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What is a Fiduciary Bond?

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  • Written By: Venus D.
  • Edited By: Niki Foster
  • Last Modified Date: 14 November 2014
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A fiduciary bond is a judicial bond that guarantees that a court-appointed fiduciary, an executor or guardian, performs all duties. It is required by the court in order to protect the person for whom the fiduciary is acting, such as a ward or invalid. A fiduciary’s responsibilities could range from managing an estate to giving financial advice. A fiduciary bond is also known as a probate bond and may be one of many types: guardianship bonds, conservator bonds, administrator bonds, receiver bonds, executor bonds, and trustee bonds

The application for a fiduciary bond is completed for the state in which the fiduciary is to carry out her duties. The fiduciary, as a part of the application, agrees to pay the amount of the bond purchased in case she fails to fully perform her duties. Once the application has been submitted to the court, the judge completes necessary sections after reviewing the application. If over 18 years of age, a person who has a fiduciary acting for him may have the fiduciary bond requirement nullified through a waiver application.

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The Employment Retirement Income Security Act (ERISA), passed by Congress in 1974, requires that anyone passing financial advice or responsible for retirement funds be considered as a fiduciary. The law also requires fidelity bonds and fiduciary liability insurance. The former, serving a purpose similar to that of a fiduciary bond, serves to protect the financial resource the fiduciary manages. The latter protects the fiduciary in cases involving misstatements, omissions, and errors on his part while conducting his duties.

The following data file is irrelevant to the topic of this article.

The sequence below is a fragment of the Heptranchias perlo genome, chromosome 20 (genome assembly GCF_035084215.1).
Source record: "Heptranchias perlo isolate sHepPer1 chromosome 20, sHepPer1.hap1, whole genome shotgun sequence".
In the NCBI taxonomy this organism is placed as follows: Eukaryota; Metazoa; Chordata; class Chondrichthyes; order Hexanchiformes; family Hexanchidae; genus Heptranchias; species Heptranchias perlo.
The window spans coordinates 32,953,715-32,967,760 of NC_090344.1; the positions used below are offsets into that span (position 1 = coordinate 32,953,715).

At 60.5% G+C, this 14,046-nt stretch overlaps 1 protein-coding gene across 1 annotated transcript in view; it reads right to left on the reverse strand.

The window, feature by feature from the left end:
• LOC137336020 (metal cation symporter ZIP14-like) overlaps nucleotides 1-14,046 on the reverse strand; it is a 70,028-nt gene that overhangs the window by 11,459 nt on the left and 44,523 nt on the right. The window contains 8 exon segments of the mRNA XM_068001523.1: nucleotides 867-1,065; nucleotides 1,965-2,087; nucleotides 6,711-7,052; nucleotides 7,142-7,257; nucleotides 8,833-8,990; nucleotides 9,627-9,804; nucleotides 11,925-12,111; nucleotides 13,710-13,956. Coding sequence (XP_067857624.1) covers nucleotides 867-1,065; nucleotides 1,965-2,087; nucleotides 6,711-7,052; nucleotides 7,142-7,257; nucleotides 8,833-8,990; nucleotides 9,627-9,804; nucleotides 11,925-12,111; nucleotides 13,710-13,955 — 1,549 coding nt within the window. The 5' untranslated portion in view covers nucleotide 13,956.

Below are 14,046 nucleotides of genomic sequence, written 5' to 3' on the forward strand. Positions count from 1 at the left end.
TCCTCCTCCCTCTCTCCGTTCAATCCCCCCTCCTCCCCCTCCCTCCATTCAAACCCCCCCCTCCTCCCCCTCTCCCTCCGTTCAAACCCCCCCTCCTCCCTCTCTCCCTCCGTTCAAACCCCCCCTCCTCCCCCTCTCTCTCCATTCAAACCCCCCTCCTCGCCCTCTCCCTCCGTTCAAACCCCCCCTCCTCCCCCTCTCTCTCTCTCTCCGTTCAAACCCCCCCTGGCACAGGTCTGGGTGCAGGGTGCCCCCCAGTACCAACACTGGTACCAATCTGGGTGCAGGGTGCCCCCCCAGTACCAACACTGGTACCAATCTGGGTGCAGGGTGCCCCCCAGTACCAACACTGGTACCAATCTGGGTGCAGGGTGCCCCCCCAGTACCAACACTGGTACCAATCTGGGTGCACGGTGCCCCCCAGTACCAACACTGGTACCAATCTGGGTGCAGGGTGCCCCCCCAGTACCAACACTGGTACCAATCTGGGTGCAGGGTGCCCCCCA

Whether or not one is a fiduciary is determined by the amount of control or discretion she holds over the financial resource in question. Fiduciaries are subject to high standards of conduct because they act on behalf of others. If the fiduciary should wish to take leave of her responsibilities, she has to make sure that another fiduciary is able to take over her duties. In all, fiduciaries and the fiduciary bond serve to ensure that financial duties are conducted properly.

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anon344842
Post 4

Yes, the person will always pay in the end.

kr1
Post 1

If the bonding company has to pay a claim is the person insured by the bond liable for repayment ??

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